More than one in 10 men say they would clone themselves if they could, according to a new survey.
The study was conducted as part of a wider research project into the relationship between religion and science, particularly in the field of eternal life.
As part of the survey, conducted by the British religious think tank Theos and the Faraday Institute for Science and Religion, and the University of Cambridge, thousands of adults were given a series of statements and asked to what extent they agreed with each.
The statements include: “I would like to live forever if scientists could build it” and “I would like to be cryogenically frozen after my death so that I can be brought back to life centuries later.”
Information about the respondents was taken into account, such as whether they agreed or disagreed, how strongly that was, their gender and how religious they considered themselves.
One of the questions in particular was, “I’d like to clone myself if I could.” Cloning, the researchers say, is a form of scientific immortality. The results showed that most people were not open to the idea, but men were significantly more open to it than women. Eleven percent of the men agreed with the statement, compared to only 4 percent of the women.
In addition, the study showed that religious factors such as religious affiliation and service attendance had no significant effect on people’s responses, nor on their level of scientific education, although people who were more confident in their knowledge of science were more likely to self-refer. clone than people who weren’t.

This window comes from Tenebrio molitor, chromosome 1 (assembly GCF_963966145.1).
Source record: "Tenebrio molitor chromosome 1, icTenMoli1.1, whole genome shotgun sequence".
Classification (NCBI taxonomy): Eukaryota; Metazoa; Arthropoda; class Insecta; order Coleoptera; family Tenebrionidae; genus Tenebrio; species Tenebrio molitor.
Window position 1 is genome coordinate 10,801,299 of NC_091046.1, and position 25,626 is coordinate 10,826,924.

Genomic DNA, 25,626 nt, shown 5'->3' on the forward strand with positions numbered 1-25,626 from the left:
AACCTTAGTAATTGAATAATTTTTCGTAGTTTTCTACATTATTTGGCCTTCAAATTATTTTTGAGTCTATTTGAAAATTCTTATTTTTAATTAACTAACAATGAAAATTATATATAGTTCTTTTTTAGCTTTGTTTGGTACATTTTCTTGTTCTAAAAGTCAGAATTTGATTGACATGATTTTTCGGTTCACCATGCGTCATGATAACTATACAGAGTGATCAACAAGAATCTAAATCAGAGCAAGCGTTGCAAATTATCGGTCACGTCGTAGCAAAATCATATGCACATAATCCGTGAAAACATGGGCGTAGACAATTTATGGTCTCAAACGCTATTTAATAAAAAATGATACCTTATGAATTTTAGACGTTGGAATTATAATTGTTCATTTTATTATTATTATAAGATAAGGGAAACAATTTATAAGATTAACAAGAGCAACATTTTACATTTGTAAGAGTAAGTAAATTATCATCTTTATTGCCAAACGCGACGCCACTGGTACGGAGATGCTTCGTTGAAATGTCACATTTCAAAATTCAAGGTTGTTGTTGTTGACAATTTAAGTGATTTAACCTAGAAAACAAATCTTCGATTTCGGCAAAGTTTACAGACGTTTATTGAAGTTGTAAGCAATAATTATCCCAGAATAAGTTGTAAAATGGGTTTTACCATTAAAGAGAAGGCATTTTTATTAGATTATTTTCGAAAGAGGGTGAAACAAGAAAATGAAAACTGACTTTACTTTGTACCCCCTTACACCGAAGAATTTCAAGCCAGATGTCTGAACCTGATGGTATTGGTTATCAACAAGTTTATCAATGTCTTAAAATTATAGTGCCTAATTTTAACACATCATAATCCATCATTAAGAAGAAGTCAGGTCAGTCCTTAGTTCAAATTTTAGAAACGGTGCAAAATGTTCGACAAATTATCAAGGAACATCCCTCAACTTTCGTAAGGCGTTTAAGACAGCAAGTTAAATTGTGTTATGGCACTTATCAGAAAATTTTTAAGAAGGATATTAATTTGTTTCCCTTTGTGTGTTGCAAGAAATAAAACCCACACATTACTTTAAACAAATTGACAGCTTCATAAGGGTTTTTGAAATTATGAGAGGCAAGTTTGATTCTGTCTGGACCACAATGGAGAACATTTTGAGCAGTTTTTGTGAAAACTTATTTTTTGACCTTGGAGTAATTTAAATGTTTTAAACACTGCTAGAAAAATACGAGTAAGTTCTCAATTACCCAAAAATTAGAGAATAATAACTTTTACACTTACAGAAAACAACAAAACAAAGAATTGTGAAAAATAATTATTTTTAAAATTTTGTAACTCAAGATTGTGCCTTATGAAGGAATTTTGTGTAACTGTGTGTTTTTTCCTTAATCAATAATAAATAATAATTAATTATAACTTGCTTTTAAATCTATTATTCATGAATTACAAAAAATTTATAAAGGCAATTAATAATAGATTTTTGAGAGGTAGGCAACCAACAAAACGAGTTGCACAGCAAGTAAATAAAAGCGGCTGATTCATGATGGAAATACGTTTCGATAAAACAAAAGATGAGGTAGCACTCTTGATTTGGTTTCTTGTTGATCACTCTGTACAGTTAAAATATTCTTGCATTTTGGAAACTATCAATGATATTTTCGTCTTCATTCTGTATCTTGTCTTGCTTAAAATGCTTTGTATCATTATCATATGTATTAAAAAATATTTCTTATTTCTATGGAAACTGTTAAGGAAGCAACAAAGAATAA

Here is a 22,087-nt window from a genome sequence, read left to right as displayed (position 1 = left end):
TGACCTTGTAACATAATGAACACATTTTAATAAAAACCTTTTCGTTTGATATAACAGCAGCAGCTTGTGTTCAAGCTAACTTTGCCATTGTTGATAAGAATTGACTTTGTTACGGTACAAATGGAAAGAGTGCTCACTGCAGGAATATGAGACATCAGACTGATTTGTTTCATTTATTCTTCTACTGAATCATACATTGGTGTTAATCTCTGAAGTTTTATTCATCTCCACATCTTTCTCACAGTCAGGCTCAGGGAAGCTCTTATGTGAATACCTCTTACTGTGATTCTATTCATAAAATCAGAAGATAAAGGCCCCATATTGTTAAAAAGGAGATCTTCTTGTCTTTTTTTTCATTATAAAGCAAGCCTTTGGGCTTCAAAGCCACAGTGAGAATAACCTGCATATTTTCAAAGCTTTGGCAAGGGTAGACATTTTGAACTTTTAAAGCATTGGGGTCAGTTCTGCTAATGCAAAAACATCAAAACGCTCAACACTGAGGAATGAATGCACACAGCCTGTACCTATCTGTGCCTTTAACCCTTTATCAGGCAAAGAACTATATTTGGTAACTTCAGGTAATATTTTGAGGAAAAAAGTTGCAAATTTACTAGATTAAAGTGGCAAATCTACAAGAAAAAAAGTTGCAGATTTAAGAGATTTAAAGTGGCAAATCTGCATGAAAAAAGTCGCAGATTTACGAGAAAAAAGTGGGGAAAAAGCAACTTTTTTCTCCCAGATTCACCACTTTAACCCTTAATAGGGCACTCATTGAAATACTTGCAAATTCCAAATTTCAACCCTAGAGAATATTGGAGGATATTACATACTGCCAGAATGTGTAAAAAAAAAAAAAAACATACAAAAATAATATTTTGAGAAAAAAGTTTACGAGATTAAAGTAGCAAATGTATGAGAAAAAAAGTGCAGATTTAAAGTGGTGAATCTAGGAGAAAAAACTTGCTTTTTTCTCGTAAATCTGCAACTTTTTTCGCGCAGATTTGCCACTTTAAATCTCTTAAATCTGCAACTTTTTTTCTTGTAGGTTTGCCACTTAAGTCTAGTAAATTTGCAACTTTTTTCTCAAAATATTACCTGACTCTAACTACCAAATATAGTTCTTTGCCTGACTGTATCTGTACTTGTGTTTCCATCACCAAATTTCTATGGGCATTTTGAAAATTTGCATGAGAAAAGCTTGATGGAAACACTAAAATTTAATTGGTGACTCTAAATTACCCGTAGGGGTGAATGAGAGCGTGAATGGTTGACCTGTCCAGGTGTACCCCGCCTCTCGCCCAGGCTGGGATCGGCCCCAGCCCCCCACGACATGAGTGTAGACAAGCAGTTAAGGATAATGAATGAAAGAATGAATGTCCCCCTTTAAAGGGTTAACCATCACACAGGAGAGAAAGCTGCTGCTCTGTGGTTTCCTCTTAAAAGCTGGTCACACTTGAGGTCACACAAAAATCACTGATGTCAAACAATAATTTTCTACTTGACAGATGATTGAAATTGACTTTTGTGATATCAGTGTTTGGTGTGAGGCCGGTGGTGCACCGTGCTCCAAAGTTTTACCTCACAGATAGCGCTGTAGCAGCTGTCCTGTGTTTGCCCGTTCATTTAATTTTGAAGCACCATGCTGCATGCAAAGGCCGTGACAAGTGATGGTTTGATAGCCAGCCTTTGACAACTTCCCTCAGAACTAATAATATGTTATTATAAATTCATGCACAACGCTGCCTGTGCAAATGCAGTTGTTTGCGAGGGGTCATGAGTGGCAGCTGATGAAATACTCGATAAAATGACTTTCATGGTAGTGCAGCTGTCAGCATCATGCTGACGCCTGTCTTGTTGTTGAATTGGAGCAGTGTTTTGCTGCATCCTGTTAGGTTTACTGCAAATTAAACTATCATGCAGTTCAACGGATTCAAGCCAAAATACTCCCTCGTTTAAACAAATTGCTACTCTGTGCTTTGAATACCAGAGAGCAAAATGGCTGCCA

What about the other questions? As for eternal life, the survey showed that most people neither agreed nor strongly disagreed with that statement — 24 percent and 36 percent, respectively. Again, men were more likely to try to live forever than women — 25 percent versus 12 percent.
Religion did play a role in this. The study found that the more people participated in religious practices, the less likely they were to want to live forever through scientific means.
When it came to cryogenic freezing, the vast majority of people, 72 percent, said they either disagreed or strongly disagreed. Men again were more likely to want this than women, and people who were not religious considered this option slightly more often than those who were.
Overall, the report concluded that the idea of scientific immortality, however unrealistic, is “not particularly appealing” at this point.
Nick Spencer, a senior fellow at Theos, said in a press release: “People used to argue that religion originated in the human desire for immortality. But our study demonstrates that immortality – at least the idea of living forever on Earth as we do.” being – isn’t really attractive to most people.”
The online survey was conducted by YouGov between May and June last year and included 5,153 randomly selected UK adults from a base sample. The results were published this month.